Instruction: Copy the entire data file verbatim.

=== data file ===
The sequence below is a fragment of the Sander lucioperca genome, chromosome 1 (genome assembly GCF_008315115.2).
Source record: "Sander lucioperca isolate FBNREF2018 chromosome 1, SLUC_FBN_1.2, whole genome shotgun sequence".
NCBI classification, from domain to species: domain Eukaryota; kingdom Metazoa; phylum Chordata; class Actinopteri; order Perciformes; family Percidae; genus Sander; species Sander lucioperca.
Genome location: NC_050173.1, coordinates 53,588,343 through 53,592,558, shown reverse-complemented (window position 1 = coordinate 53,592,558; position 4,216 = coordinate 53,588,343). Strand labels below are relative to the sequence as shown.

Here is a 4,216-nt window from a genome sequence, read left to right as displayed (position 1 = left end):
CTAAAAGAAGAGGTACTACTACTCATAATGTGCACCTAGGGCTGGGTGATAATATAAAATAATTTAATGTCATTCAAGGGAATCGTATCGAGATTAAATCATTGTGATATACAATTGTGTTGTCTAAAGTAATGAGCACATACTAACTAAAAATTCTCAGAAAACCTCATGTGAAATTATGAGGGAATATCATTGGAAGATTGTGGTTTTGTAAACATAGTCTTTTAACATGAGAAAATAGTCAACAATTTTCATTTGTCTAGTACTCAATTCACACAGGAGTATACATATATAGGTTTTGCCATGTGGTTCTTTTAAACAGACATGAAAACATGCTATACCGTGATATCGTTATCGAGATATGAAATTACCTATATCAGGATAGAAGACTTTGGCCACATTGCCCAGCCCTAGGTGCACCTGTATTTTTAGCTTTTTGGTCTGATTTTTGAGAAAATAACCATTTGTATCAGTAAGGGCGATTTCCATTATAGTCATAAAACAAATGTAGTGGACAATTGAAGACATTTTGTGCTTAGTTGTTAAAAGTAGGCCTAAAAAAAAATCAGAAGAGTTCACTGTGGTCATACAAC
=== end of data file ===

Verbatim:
The sequence below is a fragment of the Sander lucioperca genome, chromosome 1 (genome assembly GCF_008315115.2).
Source record: "Sander lucioperca isolate FBNREF2018 chromosome 1, SLUC_FBN_1.2, whole genome shotgun sequence".
NCBI classification, from domain to species: domain Eukaryota; kingdom Metazoa; phylum Chordata; class Actinopteri; order Perciformes; family Percidae; genus Sander; species Sander lucioperca.
Genome location: NC_050173.1, coordinates 53,588,343 through 53,592,558, shown reverse-complemented (window position 1 = coordinate 53,592,558; position 4,216 = coordinate 53,588,343). Strand labels below are relative to the sequence as shown.

Here is a 4,216-nt window from a genome sequence, read left to right as displayed (position 1 = left end):
CTAAAAGAAGAGGTACTACTACTCATAATGTGCACCTAGGGCTGGGTGATAATATAAAATAATTTAATGTCATTCAAGGGAATCGTATCGAGATTAAATCATTGTGATATACAATTGTGTTGTCTAAAGTAATGAGCACATACTAACTAAAAATTCTCAGAAAACCTCATGTGAAATTATGAGGGAATATCATTGGAAGATTGTGGTTTTGTAAACATAGTCTTTTAACATGAGAAAATAGTCAACAATTTTCATTTGTCTAGTACTCAATTCACACAGGAGTATACATATATAGGTTTTGCCATGTGGTTCTTTTAAACAGACATGAAAACATGCTATACCGTGATATCGTTATCGAGATATGAAATTACCTATATCAGGATAGAAGACTTTGGCCACATTGCCCAGCCCTAGGTGCACCTGTATTTTTAGCTTTTTGGTCTGATTTTTGAGAAAATAACCATTTGTATCAGTAAGGGCGATTTCCATTATAGTCATAAAACAAATGTAGTGGACAATTGAAGACATTTTGTGCTTAGTTGTTAAAAGTAGGCCTAAAAAAAAATCAGAAGAGTTCACTGTGGTCATACAAC